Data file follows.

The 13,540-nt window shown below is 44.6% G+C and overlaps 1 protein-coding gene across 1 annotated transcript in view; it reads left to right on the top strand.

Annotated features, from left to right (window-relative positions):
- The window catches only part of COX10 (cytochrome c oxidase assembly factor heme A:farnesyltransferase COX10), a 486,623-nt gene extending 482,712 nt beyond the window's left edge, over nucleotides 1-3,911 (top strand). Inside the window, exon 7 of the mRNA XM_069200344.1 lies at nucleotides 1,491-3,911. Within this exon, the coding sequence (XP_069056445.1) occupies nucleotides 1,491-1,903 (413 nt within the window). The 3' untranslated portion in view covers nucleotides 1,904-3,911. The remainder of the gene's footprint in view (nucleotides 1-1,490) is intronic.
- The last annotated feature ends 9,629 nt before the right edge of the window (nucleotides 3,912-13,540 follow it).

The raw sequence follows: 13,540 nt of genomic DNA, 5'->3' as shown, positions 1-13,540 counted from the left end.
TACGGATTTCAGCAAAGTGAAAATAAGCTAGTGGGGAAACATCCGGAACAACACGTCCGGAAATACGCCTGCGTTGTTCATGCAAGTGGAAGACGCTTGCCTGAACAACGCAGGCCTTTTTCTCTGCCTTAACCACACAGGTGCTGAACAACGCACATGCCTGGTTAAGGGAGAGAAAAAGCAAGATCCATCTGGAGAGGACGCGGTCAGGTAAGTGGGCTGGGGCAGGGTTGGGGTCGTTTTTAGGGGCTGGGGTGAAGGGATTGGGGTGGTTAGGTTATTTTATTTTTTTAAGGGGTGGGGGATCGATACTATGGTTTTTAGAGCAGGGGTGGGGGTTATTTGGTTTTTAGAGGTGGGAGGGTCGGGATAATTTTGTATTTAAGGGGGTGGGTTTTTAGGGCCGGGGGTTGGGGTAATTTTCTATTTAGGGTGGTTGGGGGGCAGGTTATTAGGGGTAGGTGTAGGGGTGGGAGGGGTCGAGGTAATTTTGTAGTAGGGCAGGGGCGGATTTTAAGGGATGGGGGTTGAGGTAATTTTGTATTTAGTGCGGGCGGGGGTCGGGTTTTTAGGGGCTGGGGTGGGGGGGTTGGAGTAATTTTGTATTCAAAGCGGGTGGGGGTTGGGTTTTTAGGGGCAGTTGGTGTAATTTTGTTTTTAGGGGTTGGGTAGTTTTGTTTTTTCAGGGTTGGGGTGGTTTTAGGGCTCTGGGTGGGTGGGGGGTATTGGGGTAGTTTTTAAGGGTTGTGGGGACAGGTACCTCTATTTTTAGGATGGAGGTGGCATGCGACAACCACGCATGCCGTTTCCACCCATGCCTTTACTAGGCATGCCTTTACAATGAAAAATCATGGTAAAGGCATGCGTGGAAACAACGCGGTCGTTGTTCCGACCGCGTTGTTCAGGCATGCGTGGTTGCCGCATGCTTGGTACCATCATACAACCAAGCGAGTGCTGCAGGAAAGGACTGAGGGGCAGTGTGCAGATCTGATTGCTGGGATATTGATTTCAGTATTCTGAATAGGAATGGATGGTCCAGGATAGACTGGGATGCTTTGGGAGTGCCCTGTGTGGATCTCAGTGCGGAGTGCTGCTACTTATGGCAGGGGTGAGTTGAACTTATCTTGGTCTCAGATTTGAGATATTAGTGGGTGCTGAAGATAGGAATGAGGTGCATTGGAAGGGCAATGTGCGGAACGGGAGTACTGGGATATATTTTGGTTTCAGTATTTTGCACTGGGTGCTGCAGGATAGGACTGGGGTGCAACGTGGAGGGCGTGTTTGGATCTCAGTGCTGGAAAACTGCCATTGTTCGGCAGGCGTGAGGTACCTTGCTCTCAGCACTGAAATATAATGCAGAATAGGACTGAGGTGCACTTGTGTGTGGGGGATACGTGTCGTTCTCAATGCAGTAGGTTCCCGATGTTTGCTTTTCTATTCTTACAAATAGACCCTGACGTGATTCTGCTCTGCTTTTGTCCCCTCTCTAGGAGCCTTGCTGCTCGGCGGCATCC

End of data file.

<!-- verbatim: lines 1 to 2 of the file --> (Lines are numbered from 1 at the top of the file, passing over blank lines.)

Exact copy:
The 13,540-nt window shown below is 44.6% G+C and overlaps 1 protein-coding gene across 1 annotated transcript in view; it reads left to right on the top strand.

Annotated features, from left to right (window-relative positions):